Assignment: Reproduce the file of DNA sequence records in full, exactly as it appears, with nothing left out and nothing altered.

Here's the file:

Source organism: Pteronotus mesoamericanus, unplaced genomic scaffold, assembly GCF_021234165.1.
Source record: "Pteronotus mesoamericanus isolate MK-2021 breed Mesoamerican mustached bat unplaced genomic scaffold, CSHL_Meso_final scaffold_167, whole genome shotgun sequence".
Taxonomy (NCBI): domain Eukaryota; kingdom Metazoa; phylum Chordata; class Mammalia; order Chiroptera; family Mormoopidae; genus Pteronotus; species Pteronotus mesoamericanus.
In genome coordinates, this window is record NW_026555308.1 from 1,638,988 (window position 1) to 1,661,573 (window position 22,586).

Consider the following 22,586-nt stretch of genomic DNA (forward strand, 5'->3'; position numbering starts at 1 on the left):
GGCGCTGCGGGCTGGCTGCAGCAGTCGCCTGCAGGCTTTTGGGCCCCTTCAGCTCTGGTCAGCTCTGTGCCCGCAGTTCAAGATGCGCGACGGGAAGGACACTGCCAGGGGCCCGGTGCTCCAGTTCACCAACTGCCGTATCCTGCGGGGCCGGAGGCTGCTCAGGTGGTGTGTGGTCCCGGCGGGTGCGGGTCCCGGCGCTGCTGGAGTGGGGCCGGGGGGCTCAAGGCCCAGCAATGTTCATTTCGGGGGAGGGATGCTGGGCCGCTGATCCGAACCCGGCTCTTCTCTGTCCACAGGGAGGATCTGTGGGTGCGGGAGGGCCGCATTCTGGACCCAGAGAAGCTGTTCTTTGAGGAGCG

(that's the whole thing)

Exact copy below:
Source organism: Pteronotus mesoamericanus, unplaced genomic scaffold, assembly GCF_021234165.1.
Source record: "Pteronotus mesoamericanus isolate MK-2021 breed Mesoamerican mustached bat unplaced genomic scaffold, CSHL_Meso_final scaffold_167, whole genome shotgun sequence".
Taxonomy (NCBI): domain Eukaryota; kingdom Metazoa; phylum Chordata; class Mammalia; order Chiroptera; family Mormoopidae; genus Pteronotus; species Pteronotus mesoamericanus.
In genome coordinates, this window is record NW_026555308.1 from 1,638,988 (window position 1) to 1,661,573 (window position 22,586).

Consider the following 22,586-nt stretch of genomic DNA (forward strand, 5'->3'; position numbering starts at 1 on the left):
GGCGCTGCGGGCTGGCTGCAGCAGTCGCCTGCAGGCTTTTGGGCCCCTTCAGCTCTGGTCAGCTCTGTGCCCGCAGTTCAAGATGCGCGACGGGAAGGACACTGCCAGGGGCCCGGTGCTCCAGTTCACCAACTGCCGTATCCTGCGGGGCCGGAGGCTGCTCAGGTGGTGTGTGGTCCCGGCGGGTGCGGGTCCCGGCGCTGCTGGAGTGGGGCCGGGGGGCTCAAGGCCCAGCAATGTTCATTTCGGGGGAGGGATGCTGGGCCGCTGATCCGAACCCGGCTCTTCTCTGTCCACAGGGAGGATCTGTGGGTGCGGGAGGGCCGCATTCTGGACCCAGAGAAGCTGTTCTTTGAGGAGCG